Blood Pressure Changes Following Antihypertensive Medication Reduction, by Drug Class and Dose Chosen for Withdrawal: Exploratory Analysis of Data From the OPTiMISE Trial
Sheppard JP., Lown M., Burt J., Ford GA., Hobbs FDR., Little P., Mant J., Payne RA., McManus RJ.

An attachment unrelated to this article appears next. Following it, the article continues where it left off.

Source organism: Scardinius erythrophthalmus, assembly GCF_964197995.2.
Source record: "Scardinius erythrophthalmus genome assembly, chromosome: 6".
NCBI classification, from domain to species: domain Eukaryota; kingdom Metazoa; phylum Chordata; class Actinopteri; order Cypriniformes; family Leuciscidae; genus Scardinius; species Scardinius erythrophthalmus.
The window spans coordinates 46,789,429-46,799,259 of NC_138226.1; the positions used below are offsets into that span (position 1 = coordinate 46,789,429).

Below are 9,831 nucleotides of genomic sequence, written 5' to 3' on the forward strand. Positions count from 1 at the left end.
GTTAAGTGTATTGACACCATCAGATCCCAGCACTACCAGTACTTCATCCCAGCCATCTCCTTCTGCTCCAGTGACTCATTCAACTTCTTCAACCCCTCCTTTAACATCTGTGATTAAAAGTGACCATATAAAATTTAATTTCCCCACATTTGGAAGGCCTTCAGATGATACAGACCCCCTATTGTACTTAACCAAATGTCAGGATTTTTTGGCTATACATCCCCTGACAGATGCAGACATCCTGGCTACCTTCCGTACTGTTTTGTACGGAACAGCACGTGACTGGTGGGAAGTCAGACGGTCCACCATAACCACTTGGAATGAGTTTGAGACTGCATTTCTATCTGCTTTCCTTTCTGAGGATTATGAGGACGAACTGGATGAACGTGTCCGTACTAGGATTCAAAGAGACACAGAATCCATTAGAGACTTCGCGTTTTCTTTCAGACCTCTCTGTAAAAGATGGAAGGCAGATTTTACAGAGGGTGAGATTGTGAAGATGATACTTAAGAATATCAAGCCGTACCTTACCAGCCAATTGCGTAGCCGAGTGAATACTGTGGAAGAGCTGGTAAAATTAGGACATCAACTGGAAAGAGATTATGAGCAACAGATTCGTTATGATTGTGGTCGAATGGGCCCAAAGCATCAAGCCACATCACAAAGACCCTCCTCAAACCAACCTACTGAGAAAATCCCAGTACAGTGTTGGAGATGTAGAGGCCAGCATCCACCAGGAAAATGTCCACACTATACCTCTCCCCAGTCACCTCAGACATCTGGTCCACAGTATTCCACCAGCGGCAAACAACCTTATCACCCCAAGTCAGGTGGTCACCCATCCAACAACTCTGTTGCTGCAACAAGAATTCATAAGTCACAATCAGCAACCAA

Aims: Deprescribing of antihypertensive drugs is recommended for some older patients with polypharmacy, but there is little evidence to inform which drug (or dose) should be withdrawn. This study used data from the OPTiMISE trial to examine whether short-term outcomes of deprescribing vary by drug class and dose of medication withdrawn. Methods: The OPTiMISE trial included patients aged ≥80 years with controlled systolic blood pressure (SBP; <150 mmHg), receiving ≥2 antihypertensive medications. This study compared SBP control, mean change in SBP and frequency of adverse events after 12 weeks in participants stopping one medication vs. usual care, by drug class and equivalent dose of medication withdrawn. Equivalent dose was determined according to the defined daily dose (DDD) of each medication type. Drugs prescribed below the DDD were classed as low dose and those prescribed at ≥DDD were described as higher dose. Outcomes were examined by generalized linear mixed effects models. Results: A total of 569 participants were randomized, aged 85 ± 3 years with controlled blood pressure (mean 130/69 mmHg). Within patients prescribed calcium channel blockers, higher dose medications were more commonly selected for withdrawal (90 vs. 10%). In those prescribed beta-blockers, low dose medications were more commonly chosen (87 vs. 13%). Withdrawal of calcium channel blockers was associated with an increase in SBP (5 mmHg, 95%CI 0–10 mmHg) and reduced SBP control (adjusted RR 0.89, 95%CI 0.80–0.998) compared to usual care. In contrast, withdrawal of beta-blockers was associated with no change in SBP (−4 mmHg, 95%CI −10 to 2 mmHg) and no difference in SBP control (adjusted RR 1.15, 95%CI 0.96–1.37). Similarly, withdrawal of higher dose medications was associated with an increase in SBP but no change in BP control. Withdrawal of lower dose medications was not associated with a difference in SBP or SBP control. There was no association between withdrawal of specific drug classes and adverse events. Conclusion: These exploratory data suggest withdrawal of higher dose calcium channel blockers should be avoided if the goal is to maintain BP control. However, low dose beta-blockers may be removed with little impact on blood pressure over 12-weeks of follow-up. Larger studies are needed to confirm these associations.